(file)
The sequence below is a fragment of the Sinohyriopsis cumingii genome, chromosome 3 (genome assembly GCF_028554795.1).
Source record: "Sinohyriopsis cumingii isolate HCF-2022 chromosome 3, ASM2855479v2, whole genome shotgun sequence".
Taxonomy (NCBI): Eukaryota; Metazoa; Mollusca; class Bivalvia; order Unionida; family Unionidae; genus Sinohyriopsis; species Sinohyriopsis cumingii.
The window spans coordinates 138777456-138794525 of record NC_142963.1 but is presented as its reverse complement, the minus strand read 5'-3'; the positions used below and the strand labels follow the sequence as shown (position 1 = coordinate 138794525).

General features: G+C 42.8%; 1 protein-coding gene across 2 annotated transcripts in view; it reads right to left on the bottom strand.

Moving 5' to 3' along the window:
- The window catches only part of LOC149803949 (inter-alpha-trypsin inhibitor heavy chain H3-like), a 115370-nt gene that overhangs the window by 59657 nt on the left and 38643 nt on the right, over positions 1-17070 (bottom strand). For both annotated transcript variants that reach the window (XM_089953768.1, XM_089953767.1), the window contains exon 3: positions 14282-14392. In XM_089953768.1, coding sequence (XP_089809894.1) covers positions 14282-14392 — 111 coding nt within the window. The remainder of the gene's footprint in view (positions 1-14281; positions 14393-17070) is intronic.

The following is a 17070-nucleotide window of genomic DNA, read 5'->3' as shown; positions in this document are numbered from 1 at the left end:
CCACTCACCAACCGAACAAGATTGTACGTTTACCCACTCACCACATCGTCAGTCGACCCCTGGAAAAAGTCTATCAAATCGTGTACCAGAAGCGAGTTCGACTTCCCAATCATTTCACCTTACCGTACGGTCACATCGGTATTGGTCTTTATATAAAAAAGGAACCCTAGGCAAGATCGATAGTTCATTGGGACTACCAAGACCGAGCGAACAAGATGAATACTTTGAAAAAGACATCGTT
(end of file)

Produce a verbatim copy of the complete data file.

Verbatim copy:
The sequence below is a fragment of the Sinohyriopsis cumingii genome, chromosome 3 (genome assembly GCF_028554795.1).
Source record: "Sinohyriopsis cumingii isolate HCF-2022 chromosome 3, ASM2855479v2, whole genome shotgun sequence".
Taxonomy (NCBI): Eukaryota; Metazoa; Mollusca; class Bivalvia; order Unionida; family Unionidae; genus Sinohyriopsis; species Sinohyriopsis cumingii.
The window spans coordinates 138777456-138794525 of record NC_142963.1 but is presented as its reverse complement, the minus strand read 5'-3'; the positions used below and the strand labels follow the sequence as shown (position 1 = coordinate 138794525).

General features: G+C 42.8%; 1 protein-coding gene across 2 annotated transcripts in view; it reads right to left on the bottom strand.

Moving 5' to 3' along the window:
- The window catches only part of LOC149803949 (inter-alpha-trypsin inhibitor heavy chain H3-like), a 115370-nt gene that overhangs the window by 59657 nt on the left and 38643 nt on the right, over positions 1-17070 (bottom strand). For both annotated transcript variants that reach the window (XM_089953768.1, XM_089953767.1), the window contains exon 3: positions 14282-14392. In XM_089953768.1, coding sequence (XP_089809894.1) covers positions 14282-14392 — 111 coding nt within the window. The remainder of the gene's footprint in view (positions 1-14281; positions 14393-17070) is intronic.

The following is a 17070-nucleotide window of genomic DNA, read 5'->3' as shown; positions in this document are numbered from 1 at the left end:
CCACTCACCAACCGAACAAGATTGTACGTTTACCCACTCACCACATCGTCAGTCGACCCCTGGAAAAAGTCTATCAAATCGTGTACCAGAAGCGAGTTCGACTTCCCAATCATTTCACCTTACCGTACGGTCACATCGGTATTGGTCTTTATATAAAAAAGGAACCCTAGGCAAGATCGATAGTTCATTGGGACTACCAAGACCGAGCGAACAAGATGAATACTTTGAAAAAGACATCGTT